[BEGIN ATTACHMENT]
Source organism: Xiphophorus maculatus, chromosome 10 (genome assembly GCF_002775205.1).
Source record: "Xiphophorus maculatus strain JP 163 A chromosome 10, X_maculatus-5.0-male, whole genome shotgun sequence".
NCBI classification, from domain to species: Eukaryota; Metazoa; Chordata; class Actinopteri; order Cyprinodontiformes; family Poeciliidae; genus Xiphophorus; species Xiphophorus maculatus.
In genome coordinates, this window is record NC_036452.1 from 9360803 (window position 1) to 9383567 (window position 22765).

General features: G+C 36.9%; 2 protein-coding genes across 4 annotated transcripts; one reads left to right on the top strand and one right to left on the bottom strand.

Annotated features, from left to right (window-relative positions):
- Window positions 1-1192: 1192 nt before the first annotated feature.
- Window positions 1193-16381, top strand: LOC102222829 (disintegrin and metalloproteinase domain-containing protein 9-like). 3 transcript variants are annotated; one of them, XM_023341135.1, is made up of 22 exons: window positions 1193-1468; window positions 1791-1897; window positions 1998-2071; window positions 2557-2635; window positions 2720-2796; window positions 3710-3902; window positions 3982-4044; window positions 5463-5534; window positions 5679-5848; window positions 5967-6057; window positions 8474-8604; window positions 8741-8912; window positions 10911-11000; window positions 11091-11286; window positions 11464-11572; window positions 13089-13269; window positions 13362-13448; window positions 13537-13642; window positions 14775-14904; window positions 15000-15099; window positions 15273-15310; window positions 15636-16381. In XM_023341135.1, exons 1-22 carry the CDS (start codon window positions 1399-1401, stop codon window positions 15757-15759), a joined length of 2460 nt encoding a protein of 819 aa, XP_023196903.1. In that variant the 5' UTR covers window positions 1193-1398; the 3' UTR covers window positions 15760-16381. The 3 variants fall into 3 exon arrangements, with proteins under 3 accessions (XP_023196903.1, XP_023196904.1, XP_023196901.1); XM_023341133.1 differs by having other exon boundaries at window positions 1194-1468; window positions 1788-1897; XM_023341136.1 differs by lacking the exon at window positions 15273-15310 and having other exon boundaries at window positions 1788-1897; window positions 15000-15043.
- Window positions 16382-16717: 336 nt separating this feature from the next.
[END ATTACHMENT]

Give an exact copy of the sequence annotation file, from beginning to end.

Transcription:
Source organism: Xiphophorus maculatus, chromosome 10 (genome assembly GCF_002775205.1).
Source record: "Xiphophorus maculatus strain JP 163 A chromosome 10, X_maculatus-5.0-male, whole genome shotgun sequence".
NCBI classification, from domain to species: Eukaryota; Metazoa; Chordata; class Actinopteri; order Cyprinodontiformes; family Poeciliidae; genus Xiphophorus; species Xiphophorus maculatus.
In genome coordinates, this window is record NC_036452.1 from 9360803 (window position 1) to 9383567 (window position 22765).

General features: G+C 36.9%; 2 protein-coding genes across 4 annotated transcripts; one reads left to right on the top strand and one right to left on the bottom strand.

Annotated features, from left to right (window-relative positions):
- Window positions 1-1192: 1192 nt before the first annotated feature.
- Window positions 1193-16381, top strand: LOC102222829 (disintegrin and metalloproteinase domain-containing protein 9-like). 3 transcript variants are annotated; one of them, XM_023341135.1, is made up of 22 exons: window positions 1193-1468; window positions 1791-1897; window positions 1998-2071; window positions 2557-2635; window positions 2720-2796; window positions 3710-3902; window positions 3982-4044; window positions 5463-5534; window positions 5679-5848; window positions 5967-6057; window positions 8474-8604; window positions 8741-8912; window positions 10911-11000; window positions 11091-11286; window positions 11464-11572; window positions 13089-13269; window positions 13362-13448; window positions 13537-13642; window positions 14775-14904; window positions 15000-15099; window positions 15273-15310; window positions 15636-16381. In XM_023341135.1, exons 1-22 carry the CDS (start codon window positions 1399-1401, stop codon window positions 15757-15759), a joined length of 2460 nt encoding a protein of 819 aa, XP_023196903.1. In that variant the 5' UTR covers window positions 1193-1398; the 3' UTR covers window positions 15760-16381. The 3 variants fall into 3 exon arrangements, with proteins under 3 accessions (XP_023196903.1, XP_023196904.1, XP_023196901.1); XM_023341133.1 differs by having other exon boundaries at window positions 1194-1468; window positions 1788-1897; XM_023341136.1 differs by lacking the exon at window positions 15273-15310 and having other exon boundaries at window positions 1788-1897; window positions 15000-15043.
- Window positions 16382-16717: 336 nt separating this feature from the next.